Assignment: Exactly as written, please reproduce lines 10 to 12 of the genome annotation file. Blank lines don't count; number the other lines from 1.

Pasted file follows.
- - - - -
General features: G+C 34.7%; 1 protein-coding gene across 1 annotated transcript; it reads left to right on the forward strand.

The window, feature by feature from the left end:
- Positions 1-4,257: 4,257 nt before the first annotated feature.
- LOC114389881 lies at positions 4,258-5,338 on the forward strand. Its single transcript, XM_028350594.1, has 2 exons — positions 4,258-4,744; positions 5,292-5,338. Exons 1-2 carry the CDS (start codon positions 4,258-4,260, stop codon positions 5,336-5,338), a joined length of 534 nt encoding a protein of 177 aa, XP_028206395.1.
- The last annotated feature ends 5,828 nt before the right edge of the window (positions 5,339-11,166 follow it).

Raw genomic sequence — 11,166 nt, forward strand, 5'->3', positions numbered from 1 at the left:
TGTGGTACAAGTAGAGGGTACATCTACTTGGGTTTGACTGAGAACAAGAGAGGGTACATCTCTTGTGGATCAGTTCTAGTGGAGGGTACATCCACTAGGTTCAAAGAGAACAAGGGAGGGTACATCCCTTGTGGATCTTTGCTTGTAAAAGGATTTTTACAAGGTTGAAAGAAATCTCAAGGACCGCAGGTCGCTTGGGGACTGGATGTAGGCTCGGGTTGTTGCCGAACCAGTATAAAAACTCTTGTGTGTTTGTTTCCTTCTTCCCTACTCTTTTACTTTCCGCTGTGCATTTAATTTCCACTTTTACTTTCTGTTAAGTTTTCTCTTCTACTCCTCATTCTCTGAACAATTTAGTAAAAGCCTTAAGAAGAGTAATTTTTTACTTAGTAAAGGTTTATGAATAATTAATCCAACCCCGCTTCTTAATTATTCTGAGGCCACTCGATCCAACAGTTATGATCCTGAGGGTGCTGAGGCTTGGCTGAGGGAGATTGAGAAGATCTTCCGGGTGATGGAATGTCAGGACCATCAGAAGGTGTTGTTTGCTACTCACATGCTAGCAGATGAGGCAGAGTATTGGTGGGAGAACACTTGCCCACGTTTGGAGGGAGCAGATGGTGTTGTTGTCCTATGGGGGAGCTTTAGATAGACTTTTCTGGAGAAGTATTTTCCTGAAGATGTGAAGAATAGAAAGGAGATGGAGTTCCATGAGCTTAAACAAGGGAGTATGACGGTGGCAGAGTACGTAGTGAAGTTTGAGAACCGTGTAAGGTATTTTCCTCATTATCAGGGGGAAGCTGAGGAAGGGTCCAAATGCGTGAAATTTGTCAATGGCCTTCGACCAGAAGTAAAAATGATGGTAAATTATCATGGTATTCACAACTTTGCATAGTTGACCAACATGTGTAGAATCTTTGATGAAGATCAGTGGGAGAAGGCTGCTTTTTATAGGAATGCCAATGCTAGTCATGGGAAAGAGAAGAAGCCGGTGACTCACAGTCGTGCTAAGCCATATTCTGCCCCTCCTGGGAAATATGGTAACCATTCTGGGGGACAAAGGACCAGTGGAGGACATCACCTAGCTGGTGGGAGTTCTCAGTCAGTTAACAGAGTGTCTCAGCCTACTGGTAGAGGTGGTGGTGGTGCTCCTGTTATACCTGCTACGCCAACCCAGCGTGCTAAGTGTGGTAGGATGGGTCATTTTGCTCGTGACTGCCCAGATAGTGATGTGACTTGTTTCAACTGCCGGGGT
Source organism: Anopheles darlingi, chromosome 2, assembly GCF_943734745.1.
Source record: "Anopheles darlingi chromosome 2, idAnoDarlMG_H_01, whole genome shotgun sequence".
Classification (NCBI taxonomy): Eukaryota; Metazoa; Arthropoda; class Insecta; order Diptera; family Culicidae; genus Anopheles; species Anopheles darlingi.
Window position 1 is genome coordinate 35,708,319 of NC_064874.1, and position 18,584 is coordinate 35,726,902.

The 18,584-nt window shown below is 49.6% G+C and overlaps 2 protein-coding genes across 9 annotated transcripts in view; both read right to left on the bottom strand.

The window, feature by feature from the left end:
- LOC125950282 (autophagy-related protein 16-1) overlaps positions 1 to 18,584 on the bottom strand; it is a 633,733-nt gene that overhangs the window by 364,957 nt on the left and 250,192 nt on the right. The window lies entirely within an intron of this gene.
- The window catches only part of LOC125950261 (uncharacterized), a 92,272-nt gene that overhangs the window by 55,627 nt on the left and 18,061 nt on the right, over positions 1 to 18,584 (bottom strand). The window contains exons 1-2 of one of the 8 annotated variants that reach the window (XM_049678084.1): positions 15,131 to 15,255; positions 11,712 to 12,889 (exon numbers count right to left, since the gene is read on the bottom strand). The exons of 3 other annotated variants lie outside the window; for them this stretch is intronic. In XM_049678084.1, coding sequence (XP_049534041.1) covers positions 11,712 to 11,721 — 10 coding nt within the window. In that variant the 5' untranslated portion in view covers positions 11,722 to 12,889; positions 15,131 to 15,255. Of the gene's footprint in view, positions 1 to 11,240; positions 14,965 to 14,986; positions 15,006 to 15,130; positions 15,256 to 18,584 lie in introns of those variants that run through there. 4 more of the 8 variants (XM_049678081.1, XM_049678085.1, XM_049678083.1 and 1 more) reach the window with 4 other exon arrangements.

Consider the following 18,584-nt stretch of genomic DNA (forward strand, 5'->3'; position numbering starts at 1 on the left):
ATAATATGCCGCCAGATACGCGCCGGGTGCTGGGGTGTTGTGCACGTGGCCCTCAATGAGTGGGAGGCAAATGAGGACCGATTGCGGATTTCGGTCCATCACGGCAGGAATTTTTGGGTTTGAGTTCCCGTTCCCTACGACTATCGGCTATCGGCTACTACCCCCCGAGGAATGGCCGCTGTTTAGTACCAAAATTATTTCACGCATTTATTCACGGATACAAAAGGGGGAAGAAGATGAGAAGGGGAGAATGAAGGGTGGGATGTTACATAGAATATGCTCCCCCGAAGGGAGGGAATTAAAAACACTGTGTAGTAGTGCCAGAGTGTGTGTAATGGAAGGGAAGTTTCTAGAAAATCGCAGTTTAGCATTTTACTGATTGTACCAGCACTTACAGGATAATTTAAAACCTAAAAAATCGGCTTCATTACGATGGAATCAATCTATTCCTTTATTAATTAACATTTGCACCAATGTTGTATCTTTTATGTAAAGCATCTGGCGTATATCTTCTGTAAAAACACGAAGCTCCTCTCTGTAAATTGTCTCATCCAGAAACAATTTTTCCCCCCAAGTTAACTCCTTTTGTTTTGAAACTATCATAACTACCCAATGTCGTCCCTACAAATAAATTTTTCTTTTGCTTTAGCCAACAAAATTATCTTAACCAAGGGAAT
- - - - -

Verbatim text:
Classification (NCBI taxonomy): Eukaryota; Metazoa; Arthropoda; class Insecta; order Diptera; family Culicidae; genus Anopheles; species Anopheles darlingi.
Window position 1 is genome coordinate 35,708,319 of NC_064874.1, and position 18,584 is coordinate 35,726,902.

The 18,584-nt window shown below is 49.6% G+C and overlaps 2 protein-coding genes across 9 annotated transcripts in view; both read right to left on the bottom strand.